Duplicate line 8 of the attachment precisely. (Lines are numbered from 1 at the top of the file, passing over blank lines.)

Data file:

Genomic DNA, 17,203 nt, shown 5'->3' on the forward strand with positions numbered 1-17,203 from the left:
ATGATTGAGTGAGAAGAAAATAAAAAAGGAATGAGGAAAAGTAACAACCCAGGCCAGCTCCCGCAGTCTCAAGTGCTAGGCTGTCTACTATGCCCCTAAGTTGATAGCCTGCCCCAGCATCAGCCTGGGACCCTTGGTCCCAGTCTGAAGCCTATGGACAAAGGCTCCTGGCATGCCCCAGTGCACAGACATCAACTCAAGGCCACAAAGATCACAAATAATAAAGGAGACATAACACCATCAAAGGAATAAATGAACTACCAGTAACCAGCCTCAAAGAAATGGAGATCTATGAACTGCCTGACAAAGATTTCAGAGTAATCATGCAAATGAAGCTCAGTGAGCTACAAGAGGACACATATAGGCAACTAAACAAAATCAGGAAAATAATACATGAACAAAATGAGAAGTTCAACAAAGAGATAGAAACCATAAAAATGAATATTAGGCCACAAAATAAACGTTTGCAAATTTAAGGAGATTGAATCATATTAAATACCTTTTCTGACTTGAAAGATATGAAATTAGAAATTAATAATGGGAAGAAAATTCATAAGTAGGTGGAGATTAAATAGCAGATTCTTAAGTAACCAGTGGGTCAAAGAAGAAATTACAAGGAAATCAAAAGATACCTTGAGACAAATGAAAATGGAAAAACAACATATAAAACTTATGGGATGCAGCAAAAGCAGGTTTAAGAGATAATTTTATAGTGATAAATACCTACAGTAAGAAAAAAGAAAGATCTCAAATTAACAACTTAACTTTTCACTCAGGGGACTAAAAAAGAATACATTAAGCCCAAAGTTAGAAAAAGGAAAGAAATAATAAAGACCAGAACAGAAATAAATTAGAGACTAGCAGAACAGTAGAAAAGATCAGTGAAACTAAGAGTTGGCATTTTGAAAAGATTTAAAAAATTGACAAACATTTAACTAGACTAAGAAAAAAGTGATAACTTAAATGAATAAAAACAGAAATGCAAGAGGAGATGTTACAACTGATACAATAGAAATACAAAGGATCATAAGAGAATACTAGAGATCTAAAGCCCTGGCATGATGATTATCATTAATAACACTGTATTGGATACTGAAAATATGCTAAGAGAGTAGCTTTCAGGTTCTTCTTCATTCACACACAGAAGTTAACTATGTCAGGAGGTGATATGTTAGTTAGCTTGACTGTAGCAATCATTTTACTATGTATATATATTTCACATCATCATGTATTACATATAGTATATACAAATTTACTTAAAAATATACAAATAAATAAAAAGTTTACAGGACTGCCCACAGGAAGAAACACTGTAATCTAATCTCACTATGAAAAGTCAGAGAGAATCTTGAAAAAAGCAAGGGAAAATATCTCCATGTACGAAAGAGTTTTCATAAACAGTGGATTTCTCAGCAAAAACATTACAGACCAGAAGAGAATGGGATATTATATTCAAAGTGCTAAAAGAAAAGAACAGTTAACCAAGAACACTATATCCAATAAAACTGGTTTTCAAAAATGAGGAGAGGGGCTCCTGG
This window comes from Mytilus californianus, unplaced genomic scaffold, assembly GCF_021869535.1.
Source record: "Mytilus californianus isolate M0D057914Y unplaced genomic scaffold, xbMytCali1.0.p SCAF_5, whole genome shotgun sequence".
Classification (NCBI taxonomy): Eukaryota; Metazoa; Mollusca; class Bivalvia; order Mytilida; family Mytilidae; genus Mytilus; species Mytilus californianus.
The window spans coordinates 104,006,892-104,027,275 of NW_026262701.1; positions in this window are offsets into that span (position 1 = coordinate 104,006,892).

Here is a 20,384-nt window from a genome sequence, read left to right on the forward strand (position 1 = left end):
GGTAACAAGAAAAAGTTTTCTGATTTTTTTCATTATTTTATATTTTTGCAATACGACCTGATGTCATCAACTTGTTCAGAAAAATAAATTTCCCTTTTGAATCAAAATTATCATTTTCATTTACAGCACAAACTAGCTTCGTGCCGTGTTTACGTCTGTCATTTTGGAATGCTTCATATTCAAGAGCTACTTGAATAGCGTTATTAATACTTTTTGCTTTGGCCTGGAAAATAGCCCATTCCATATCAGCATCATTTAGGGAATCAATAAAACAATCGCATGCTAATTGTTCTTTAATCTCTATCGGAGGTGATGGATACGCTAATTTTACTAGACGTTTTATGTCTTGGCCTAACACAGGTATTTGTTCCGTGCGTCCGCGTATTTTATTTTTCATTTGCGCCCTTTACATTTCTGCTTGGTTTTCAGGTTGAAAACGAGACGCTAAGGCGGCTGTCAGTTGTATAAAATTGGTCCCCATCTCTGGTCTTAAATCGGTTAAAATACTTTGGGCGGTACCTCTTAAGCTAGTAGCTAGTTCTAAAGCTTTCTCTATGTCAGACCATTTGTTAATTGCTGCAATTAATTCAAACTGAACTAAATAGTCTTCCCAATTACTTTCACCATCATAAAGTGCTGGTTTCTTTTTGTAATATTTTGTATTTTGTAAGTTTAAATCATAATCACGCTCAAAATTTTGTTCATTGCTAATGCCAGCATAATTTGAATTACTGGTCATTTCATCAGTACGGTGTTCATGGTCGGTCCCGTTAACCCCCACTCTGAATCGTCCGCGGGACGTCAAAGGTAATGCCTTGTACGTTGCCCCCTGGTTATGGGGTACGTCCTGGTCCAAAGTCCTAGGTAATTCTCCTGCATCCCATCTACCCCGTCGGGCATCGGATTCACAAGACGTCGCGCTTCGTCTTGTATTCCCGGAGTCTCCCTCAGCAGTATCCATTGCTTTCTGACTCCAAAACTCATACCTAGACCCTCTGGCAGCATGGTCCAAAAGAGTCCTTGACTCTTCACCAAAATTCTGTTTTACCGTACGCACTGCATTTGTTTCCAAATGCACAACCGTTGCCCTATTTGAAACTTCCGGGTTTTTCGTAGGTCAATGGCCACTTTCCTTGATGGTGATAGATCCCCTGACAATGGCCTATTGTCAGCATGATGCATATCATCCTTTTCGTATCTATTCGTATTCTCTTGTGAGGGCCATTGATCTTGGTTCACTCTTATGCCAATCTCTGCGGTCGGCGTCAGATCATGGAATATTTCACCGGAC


GGTAACAAGAAAAAGTTTTCTGATTTTTTTCATTATTTTATATTTTTGCAATACGACCTGATGTCATCAACTTGTTCAGAAAAATAAATTTCCCTTTTGAATCAAAATTATCATTTTCATTTACAGCACAAACTAGCTTCGTGCCGTGTTTACGTCTGTCATTTTGGAATGCTTCATATTCAAGAGCTACTTGAATAGCGTTATTAATACTTTTTGCTTTGGCCTGGAAAATAGCCCATTCCATATCAGCATCATTTAGGGAATCAATAAAACAATCGCATGCTAATTGTTCTTTAATCTCTATCGGAGGTGATGGATACGCTAATTTTACTAGACGTTTTATGTCTTGGCCTAACACAGGTATTTGTTCCGTGCGTCCGCGTATTTTATTTTTCATTTGCGCCCTTTACATTTCTGCTTGGTTTTCAGGTTGAAAACGAGACGCTAAGGCGGCTGTCAGTTGTATAAAATTGGTCCCCATCTCTGGTCTTAAATCGGTTAAAATACTTTGGGCGGTACCTCTTAAGCTAGTAGCTAGTTCTAAAGCTTTCTCTATGTCAGACCATTTGTTAATTGCTGCAATTAATTCAAACTGAACTAAATAGTCTTCCCAATTACTTTCACCATCATAAAGTGCTGGTTTCTTTTTGTAATATTTTGTATTTTGTAAGTTTAAATCATAATCACGCTCAAAATTTTGTTCATTGCTAATGCCAGCATAATTTGAATTACTGGTCATTTCATCAGTACGGTGTTCATGGTCGGTCCCGTTAACCCCCACTCTGAATCGTCCGCGGGACGTCAAAGGTAATGCCTTGTACGTTGCCCCCTGGTTATGGGGTACGTCCTGGTCCAAAGTCCTAGGTAATTCTCCTGCATCCCATCTACCCCGTCGGGCATCGGATTCACAAGACGTCGCGCTTCGTCTTGTATTCCCGGAGTCTCCCTCAGCAGTATCCATTGCTTTCTGACTCCAAAACTCATACCTAGACCCTCTGGCAGCATGGTCCAAAAGAGTCCTTGACTCTTCACCAAAATTCTGTTTTACCGTACGCACTGCATTTGTTTCCAAATGCACAACCGTTGCCCTATTTGAAACTTCCGGGTTTTTCGTAGGTCAATGGCCACTTTCCTTGATGGTGATAGATCCCCTGACAATGGCCTATTGTCAGCATGATGCATATCATCCTTTTCGTATCTATTCGTATTCTCTTGTGAGGGCCATTGATCTTGGTTCACTCTTATGCCAATCTCTGCGGTCGGCGTCAGATCATGGAATATTTCACCGGAC